I’m like, ‘Bae, my grandma died, I was at a sleepover’
I’m like, ‘Bae, I could have died that night, my whip had flipped over’
Young man take pride, remember ridin’ and takin’ my grams to chemo
As has been the case for much of his career, what feels like a very real ambition to alter the course of his life is tempered by the sense that the turmoil of his youth is all he knows.
Just minutes removed from some of the record’s most sobering moments, all notion of remorse is out the window on tracks such as the relentless “50 Shots” or the chaotic rush of “Kickstand” in which both the lives of crime and decadence are celebrated without reservation.
With hisflow proving to be crisp as ever, Youngboy channels this idea of a point of no return to perfection on the dynamic “I Can’t Take It Back.” Rather than pine for the life that could’ve been, NBA’s autotune-drenched performance cuts through as he flits from discussing the “7 kills” that he’s earned to his aim of earning “3 million” for each kid within the year.
By this point, it’s clear that NBA Youngboy has learned the universal truth that honesty is hip-hop’s most compelling storytelling device. As such, tracks such as “Level I Want To Reach” lay out his aims in the frankest of terms. But for all its successes, Sincerely Kentrell is not without a few muddied moments, namely, when YB labors similar points or else, the familiarity of his production choices affect impact of his words.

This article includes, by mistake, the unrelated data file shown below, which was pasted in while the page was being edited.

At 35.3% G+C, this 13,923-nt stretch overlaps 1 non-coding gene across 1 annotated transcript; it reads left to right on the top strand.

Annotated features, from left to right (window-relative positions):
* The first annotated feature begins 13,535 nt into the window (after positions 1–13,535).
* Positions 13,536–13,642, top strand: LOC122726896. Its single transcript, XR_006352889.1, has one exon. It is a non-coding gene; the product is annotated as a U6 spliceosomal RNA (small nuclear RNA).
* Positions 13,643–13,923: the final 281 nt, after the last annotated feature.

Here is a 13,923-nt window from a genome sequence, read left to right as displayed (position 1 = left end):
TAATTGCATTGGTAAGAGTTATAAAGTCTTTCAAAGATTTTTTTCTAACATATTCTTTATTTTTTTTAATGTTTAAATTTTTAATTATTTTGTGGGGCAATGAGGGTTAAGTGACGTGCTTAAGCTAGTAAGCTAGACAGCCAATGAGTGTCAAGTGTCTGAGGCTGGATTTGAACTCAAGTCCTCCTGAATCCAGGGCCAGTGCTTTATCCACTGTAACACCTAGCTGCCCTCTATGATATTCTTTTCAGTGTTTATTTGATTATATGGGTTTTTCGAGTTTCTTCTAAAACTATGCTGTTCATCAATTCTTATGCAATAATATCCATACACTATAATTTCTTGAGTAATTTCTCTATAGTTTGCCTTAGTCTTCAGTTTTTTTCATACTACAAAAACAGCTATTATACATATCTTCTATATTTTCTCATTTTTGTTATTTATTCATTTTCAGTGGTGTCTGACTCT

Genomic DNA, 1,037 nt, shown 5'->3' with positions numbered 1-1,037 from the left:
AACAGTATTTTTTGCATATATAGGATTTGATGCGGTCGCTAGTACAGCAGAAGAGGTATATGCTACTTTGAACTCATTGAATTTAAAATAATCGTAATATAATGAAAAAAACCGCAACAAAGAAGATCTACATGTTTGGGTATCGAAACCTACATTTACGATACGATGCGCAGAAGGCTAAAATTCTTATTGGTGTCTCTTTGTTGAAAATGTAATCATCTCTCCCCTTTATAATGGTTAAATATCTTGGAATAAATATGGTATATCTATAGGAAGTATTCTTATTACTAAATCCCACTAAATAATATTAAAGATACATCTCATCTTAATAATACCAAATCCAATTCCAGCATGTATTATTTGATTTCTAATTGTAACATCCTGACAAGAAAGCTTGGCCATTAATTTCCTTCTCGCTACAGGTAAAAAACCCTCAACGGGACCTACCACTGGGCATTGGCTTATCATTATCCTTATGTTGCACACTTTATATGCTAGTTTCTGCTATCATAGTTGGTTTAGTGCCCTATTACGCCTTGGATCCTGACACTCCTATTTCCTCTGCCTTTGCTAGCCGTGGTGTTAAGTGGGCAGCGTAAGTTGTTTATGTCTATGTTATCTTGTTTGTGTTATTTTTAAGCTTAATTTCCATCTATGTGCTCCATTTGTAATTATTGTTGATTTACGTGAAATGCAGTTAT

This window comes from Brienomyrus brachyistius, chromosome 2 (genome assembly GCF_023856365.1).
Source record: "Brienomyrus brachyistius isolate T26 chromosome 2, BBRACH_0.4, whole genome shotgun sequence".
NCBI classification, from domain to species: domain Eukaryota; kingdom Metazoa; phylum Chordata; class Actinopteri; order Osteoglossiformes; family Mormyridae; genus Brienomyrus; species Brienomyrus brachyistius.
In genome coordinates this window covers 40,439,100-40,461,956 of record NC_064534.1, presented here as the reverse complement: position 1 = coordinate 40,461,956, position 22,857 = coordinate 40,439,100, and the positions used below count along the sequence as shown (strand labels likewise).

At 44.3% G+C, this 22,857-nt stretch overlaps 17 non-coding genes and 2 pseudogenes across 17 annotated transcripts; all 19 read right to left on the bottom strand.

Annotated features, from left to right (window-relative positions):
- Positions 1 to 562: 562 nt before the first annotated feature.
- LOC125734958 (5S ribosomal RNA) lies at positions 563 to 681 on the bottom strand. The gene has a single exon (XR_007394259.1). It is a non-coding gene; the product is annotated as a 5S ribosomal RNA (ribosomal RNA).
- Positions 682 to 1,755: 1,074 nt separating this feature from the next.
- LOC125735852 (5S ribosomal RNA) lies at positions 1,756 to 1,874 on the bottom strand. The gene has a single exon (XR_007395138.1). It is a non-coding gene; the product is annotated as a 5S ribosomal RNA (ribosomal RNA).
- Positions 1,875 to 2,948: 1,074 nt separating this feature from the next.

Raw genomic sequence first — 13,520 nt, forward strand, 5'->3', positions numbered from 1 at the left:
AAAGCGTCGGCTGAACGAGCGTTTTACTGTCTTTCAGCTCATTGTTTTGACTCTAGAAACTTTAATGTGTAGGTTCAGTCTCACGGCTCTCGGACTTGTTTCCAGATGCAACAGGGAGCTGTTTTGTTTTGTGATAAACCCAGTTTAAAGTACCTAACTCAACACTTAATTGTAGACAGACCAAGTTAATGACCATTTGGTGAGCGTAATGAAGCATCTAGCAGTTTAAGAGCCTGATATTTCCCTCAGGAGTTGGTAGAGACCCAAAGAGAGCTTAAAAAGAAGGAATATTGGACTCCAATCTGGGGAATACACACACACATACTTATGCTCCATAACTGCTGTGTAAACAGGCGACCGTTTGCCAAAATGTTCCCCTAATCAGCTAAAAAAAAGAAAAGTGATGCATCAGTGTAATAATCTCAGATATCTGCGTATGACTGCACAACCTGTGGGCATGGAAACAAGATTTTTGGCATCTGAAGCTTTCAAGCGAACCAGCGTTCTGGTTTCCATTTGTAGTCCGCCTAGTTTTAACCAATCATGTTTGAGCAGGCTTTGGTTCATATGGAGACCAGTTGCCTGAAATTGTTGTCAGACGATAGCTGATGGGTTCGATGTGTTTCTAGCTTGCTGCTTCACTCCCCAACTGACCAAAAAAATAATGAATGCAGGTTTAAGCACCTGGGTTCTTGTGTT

Unsurprisingly, longtime collaborator Jason Goldberg is the most consistent presence behind the boards, with other mainstays of his catalog such as TNTXD and Mike Lowry turning in numerous production credits. And while everyone did an admirable job, an unintended byproduct of YB popping up on Tyler, The Creator’s lavish single is a quiet longing to hear him diversify beyond the type of beats that, although they’ve served him well, are leading him down the same, well-trodden paths in terms of delivery.
Unloaded with a bombastic energy and insistence that few could rival, Sincerely Kentrell is an unabridged confessional that has plenty to offer to both hardcore fans and longtime skeptics. Granted, it’s likely not the instant classic that some of his most fanatical supporters will surely claim it to be, but it succeeds in keeping us as riveted as ever by his singular style. And above all, rooting for him to find the inner peace that he so desperately craves.